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A Place for Pro Israel posters II

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Initial post: Apr 30, 2012, 6:30:00 PM PDT
Sixties Fan says:
Continuing with Jeff's first thread. If you are pro Israel and would like to discuss anything about the place or the people and its history, feel welcome.
If you are annoyed that anti Israel posters come here, please either discuss the points and the issues, or ignore them altogether.

Enjoy the next 3999 posts :)

Posted on Apr 30, 2012, 6:32:54 PM PDT
Sixties Fan says:

Israeli Scientists Test New Drug for Chronic Pain

Israeli scientists have developed a new drug for chronic neuropathic pain that isn't helped by the traditional medications.

AAFont Size
By Chana Ya'ar
First Publish: 5/1/2012, 12:13 AM

Israeli scientists have developed a new drug for chronic neuropathic pain that isn't helped by the traditional medications. It will soon go to its first clinical trial.

Developed by Tel Aviv University researchers Professor Bernard Attali and Dr. Asher Peretz, "BL-7050" offers new hope to those whose pain does not respond to ibuprophen or even morphine.

The two scientists, who work in TAU's Department of Physiology and Pharmacology at the Sackler Faculty of Medicine, targeted a group of proteins which act as a channel for potassium.

The study that led to the discovery was reported in a recent edition of the journal PNAS.

Potassium channels convey pain signals caused by nerve or tissue damage, known as neuropathic pain. When the channels don't function properly, the cells are prone to hyper-excitability, leading to neurological and cardiovascular disorders.

Taken as a pill, BL-7050 binds to and stabilizes the body's potassium channels, controlling their hyper-excitability and preventing the occurrence of pain by keeping the channels open for the outflow of potassium.

It has been licensed by Ramot, the university's technology transfer company, for development and commercialization by the Israeli biopharmaceutical development company BioLineRx.

Posted on Apr 30, 2012, 6:37:04 PM PDT
L. King says:
The Mullahs' Greatest Fear: Kim Kardashian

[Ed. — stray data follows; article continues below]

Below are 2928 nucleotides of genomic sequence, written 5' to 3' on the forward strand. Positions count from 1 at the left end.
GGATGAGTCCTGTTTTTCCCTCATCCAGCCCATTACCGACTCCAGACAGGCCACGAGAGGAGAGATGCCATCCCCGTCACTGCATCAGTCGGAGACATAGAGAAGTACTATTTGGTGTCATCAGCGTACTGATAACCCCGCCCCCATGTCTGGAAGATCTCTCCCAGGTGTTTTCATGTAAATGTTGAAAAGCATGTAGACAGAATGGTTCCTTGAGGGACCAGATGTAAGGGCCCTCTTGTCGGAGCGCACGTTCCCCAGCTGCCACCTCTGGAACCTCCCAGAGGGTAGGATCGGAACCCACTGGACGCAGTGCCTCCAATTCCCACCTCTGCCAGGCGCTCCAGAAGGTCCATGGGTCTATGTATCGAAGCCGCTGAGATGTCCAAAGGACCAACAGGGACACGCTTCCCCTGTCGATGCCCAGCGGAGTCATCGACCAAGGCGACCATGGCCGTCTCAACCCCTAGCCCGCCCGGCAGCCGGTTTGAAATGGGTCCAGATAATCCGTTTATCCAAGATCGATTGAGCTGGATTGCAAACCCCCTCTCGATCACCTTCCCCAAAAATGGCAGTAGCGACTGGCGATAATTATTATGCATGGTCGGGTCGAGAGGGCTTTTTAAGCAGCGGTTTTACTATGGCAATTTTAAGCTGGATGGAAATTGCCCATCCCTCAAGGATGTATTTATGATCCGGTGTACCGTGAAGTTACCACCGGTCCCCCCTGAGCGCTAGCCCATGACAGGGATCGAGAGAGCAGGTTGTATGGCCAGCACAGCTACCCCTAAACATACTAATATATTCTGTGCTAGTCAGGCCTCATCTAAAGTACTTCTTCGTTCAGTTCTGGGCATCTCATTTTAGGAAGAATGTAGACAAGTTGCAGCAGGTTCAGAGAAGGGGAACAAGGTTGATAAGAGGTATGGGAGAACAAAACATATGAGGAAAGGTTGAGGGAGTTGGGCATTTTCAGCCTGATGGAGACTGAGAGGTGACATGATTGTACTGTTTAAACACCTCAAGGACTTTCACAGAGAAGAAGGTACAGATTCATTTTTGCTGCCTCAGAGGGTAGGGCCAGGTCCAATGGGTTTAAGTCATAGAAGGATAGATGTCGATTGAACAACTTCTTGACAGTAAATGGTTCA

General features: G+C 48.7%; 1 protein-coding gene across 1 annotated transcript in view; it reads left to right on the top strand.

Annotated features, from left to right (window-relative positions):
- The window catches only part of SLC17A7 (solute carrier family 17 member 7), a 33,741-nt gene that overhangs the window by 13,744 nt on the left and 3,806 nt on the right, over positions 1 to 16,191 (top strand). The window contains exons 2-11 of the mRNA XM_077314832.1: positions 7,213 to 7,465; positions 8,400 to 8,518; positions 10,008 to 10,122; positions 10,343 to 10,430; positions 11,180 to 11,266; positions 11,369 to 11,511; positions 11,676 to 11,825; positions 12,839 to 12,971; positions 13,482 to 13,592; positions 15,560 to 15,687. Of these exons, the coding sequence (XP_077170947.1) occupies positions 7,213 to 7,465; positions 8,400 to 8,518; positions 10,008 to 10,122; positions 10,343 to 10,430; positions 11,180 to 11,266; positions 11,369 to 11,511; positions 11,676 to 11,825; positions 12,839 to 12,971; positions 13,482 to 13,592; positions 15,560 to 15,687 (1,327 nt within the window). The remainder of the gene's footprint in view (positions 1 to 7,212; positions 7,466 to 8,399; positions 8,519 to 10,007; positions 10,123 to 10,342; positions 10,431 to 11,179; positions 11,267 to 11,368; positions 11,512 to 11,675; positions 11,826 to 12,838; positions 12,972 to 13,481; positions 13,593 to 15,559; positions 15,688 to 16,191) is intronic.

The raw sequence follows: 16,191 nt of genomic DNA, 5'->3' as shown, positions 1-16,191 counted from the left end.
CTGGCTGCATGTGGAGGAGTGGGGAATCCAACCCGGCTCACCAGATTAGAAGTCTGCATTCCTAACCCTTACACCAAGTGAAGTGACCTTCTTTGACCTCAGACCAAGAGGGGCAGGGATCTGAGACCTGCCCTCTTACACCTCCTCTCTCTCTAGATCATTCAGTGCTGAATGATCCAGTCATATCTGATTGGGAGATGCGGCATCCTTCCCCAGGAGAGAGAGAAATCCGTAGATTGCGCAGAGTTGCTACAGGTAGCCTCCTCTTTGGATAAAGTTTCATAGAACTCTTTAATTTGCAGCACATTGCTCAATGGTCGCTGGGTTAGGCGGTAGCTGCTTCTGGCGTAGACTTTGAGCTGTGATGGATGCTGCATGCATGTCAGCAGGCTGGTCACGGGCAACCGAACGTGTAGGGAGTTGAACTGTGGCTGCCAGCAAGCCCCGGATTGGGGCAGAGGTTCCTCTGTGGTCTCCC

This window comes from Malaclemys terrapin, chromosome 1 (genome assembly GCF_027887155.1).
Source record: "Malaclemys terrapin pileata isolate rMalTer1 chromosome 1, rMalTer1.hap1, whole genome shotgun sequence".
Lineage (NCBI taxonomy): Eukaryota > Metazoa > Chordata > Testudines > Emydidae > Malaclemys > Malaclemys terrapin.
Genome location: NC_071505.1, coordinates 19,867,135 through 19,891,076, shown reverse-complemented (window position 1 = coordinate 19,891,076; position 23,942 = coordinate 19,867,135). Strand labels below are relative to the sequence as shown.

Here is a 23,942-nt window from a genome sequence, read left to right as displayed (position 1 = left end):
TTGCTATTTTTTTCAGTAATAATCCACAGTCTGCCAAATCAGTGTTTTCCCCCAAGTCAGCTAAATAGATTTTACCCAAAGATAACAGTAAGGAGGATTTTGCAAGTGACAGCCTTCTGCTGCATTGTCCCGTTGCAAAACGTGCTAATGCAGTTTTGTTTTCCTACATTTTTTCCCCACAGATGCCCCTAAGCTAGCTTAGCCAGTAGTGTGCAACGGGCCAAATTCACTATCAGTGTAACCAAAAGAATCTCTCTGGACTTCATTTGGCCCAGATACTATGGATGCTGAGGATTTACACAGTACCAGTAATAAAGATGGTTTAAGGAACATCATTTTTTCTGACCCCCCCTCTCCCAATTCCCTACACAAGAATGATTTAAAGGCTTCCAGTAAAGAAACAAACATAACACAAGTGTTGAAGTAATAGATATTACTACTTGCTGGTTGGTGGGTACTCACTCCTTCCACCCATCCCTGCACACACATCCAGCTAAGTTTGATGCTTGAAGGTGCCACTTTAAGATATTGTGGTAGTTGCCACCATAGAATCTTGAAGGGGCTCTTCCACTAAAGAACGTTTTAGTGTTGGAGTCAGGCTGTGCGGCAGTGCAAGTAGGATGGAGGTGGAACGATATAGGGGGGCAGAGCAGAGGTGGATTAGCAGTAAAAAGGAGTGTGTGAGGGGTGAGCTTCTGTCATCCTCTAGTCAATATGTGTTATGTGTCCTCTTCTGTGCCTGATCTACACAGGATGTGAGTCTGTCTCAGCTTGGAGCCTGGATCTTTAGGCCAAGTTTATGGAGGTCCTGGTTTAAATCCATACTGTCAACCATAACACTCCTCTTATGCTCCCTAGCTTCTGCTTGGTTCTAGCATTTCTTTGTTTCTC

by David Frum Apr 24, 2012 12:30 AM EDT

Karim Sadjapour explains what most frightens Iran's mullahs, and no it is not an Israeli air strike. It's the insidious Western message of sexual emancipation.
Khamenei's vast collection of writings and speeches makes clear that the weapons of mass destruction he fears most are cultural -- more Kim Kardashian and Lady Gaga than bunker busters and aircraft carriers. In other words, Tehran is threatened not only by what America does, but by what America is: a depraved, postmodern colonial power bent on achieving global cultural hegemony. America's "strategic policy," Khamenei has said, "is seeking female promiscuity."

Khamenei's words capture the paradox and perversion of modern Iran. While dropping bombs on the Iranian regime could likely prolong its shelf-life, a regime that sees women's hair as an existential threat is already well past its sell-by date.

Full article: http://www.thedailybeast.com/articles/2012/04/24/iran-mullahs.html

If they're right then here are pictures of Israel's "secret weapon": http://www.israelhayom.com/site/newsletter_article.php?id=1185

Posted on Apr 30, 2012, 6:38:26 PM PDT
Sixties Fan says:
(+ Video) Oh my! Beinart says it doesn't matter to him.
30 April '12..
From Martin Kramer on FB:

Peter Beinart's tale of epiphany is dubious enough. He said he was moved to write his book by a clip showing a poor Palestinian being hauled away for stealing water. So here's another Youtube, featuring members of the Palestinian's family. (Beinart, the armchair expert, never followed up on the story.) They wish Israel to be blown away altogether. Beinart says it doesn't matter to him. Guess they were just props.

A big TY to Martin Kramer for sharing another aspect of Peter Beinart's shallow grasp of the issues.


Posted on Apr 30, 2012, 7:26:50 PM PDT
Last edited by the author on Apr 30, 2012, 7:26:59 PM PDT
hi everyone.